Back James Monroe, “The President in Peril”

James Monroe (1758–1831)
From The War of 1812: Writings from America’s Second War of Independence

“A boxing match, or another bloody nose for John Bull,” 1813, political cartoon by engraver William Charles (1776–1820). The artist gloats over naval losses suffered by England early in the War of 1812, in particular the defeat of the warship Boxer by the American frigate Enterprise in September 1813. King George III stands at left, his nose bleeding and eye blackened, saying, “Stop . . . Brother Jonathan, or I shall fall with the loss of blood — I thought to have been too heavy for you — But I must acknowledge your superior skill — Two blows to my one! — And so well directed too! Mercy, mercy on me, how does this happen!!!” On the right, James Madison says, “Ha-Ah Johnny! you thought yourself a ‘Boxer’ did you! — I’ll let you know we are an ‘Enterprize’ing Nation. and ready to meet you with equal force any day.” Brother Jonathan was an imaginary character signifying the United States; he was supplanted by Uncle Sam after the Civil War. Similarly, John Bull was a cartoon representation of England. (Image and caption details courtesy of Library of Congress Prints and Photographs Division)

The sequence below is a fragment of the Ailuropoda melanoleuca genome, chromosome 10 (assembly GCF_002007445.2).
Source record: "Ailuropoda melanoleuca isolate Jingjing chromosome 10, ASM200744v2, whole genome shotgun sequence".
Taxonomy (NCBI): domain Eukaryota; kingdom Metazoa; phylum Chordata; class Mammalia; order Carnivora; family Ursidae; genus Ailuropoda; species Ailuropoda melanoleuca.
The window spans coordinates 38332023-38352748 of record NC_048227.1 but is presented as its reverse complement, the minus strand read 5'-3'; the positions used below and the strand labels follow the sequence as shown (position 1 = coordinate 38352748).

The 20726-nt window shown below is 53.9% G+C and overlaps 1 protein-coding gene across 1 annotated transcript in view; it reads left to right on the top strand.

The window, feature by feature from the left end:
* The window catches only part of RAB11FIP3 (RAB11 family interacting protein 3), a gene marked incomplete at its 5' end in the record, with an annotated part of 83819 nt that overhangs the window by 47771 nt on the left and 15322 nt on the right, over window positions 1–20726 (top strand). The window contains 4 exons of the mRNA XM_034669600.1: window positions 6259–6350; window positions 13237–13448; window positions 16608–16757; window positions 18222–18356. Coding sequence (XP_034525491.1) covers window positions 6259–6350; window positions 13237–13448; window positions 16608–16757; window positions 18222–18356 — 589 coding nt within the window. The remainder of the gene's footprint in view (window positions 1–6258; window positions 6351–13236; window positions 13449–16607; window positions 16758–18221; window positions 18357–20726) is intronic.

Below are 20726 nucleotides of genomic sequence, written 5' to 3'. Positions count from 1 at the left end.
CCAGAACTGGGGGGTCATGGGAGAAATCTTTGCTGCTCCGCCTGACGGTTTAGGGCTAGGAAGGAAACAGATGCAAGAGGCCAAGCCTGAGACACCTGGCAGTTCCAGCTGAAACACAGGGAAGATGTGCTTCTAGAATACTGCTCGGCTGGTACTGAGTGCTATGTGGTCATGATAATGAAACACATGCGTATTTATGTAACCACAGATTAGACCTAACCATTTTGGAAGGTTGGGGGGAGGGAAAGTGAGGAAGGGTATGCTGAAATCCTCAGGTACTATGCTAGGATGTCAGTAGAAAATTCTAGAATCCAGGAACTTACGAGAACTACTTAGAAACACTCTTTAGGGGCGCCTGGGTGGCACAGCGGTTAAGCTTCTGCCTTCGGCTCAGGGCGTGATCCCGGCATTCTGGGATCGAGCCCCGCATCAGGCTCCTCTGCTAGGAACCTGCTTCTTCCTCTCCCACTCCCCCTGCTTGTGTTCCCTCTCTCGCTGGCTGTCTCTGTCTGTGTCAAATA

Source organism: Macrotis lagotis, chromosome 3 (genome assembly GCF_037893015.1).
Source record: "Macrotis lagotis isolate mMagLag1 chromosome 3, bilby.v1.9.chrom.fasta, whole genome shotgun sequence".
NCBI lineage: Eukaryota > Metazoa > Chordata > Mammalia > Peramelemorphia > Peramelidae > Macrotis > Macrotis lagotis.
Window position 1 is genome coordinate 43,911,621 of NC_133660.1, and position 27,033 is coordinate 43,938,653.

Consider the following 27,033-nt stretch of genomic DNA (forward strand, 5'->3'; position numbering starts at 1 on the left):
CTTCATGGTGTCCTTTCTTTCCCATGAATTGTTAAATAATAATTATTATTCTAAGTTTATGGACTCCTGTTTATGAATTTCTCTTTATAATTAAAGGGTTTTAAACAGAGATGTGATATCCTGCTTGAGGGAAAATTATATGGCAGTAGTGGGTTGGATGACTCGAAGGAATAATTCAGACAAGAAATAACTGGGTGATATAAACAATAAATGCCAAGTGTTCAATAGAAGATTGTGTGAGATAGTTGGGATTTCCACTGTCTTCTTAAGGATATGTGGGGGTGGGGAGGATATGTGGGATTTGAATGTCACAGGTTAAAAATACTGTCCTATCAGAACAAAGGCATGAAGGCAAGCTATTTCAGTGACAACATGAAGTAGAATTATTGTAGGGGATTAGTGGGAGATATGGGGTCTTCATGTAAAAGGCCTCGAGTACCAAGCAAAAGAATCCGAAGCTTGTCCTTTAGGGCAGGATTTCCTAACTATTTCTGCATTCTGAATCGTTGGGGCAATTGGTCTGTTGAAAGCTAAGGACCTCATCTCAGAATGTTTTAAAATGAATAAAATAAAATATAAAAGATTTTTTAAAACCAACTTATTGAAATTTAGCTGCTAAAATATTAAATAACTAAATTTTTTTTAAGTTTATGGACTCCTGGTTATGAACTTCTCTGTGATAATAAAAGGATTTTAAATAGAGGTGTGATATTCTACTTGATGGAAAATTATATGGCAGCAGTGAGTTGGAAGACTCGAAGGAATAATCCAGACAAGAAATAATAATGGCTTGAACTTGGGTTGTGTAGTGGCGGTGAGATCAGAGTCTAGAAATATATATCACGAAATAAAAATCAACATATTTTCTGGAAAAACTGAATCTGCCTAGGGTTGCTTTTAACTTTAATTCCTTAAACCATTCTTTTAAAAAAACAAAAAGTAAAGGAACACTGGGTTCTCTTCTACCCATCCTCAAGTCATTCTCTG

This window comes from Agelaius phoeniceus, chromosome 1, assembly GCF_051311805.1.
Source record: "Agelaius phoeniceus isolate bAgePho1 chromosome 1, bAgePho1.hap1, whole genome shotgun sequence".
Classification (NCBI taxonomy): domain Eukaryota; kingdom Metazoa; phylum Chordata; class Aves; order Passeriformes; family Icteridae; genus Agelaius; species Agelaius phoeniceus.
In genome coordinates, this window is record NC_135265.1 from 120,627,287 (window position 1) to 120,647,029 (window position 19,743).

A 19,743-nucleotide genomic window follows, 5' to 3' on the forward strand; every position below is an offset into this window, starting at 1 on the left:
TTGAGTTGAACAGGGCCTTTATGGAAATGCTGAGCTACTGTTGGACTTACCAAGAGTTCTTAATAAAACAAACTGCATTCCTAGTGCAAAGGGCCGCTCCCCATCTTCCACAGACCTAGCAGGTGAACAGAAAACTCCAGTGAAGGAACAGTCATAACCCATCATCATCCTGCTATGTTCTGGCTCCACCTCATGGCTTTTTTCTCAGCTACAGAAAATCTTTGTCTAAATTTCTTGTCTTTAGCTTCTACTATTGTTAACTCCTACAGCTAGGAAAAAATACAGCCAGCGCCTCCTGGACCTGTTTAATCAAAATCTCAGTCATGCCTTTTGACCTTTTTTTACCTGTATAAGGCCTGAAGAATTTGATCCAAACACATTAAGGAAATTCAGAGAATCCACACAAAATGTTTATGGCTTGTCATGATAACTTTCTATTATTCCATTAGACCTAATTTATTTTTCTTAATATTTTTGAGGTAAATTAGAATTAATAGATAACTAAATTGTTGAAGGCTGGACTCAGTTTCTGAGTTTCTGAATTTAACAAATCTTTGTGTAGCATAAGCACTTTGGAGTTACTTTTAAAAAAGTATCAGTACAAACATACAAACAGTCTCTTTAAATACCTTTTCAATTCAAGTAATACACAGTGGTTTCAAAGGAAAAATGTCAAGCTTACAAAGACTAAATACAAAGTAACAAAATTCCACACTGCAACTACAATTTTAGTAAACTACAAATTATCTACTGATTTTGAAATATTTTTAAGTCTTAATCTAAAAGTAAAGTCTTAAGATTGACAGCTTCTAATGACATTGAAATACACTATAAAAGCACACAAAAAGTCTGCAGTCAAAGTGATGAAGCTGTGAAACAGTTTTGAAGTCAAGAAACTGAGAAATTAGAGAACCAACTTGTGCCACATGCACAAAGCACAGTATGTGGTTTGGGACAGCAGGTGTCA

In honor of Presidents’ Day, which fell earlier this week, we present a letter sent by a future President to the previous President about the current President.

It’s the summer of 1813. The President is near death with cerebral malaria. The Vice President has just had a serious stroke (and, in fact, would die the following year). The administration’s opponents in Congress are explicitly praying for both men to die and are already plotting how they might assume power if they do. The British have just scored pivotal victories in the ongoing War of 1812 on the U.S.-Canadian border, where the aging general in charge of the American forces is so ill that he is hardly able to command the troops. And the economy is tanking because of the widening British naval blockade.

In the middle of the worst of the crisis, Secretary of State James Monroe wrote worriedly to former President Thomas Jefferson about James Madison’s health and the political advances made by Madison’s enemies. The letter—as well as the circumstances behind it—is our Story of the Week selection.

Read “The President in Peril” by James Monroe

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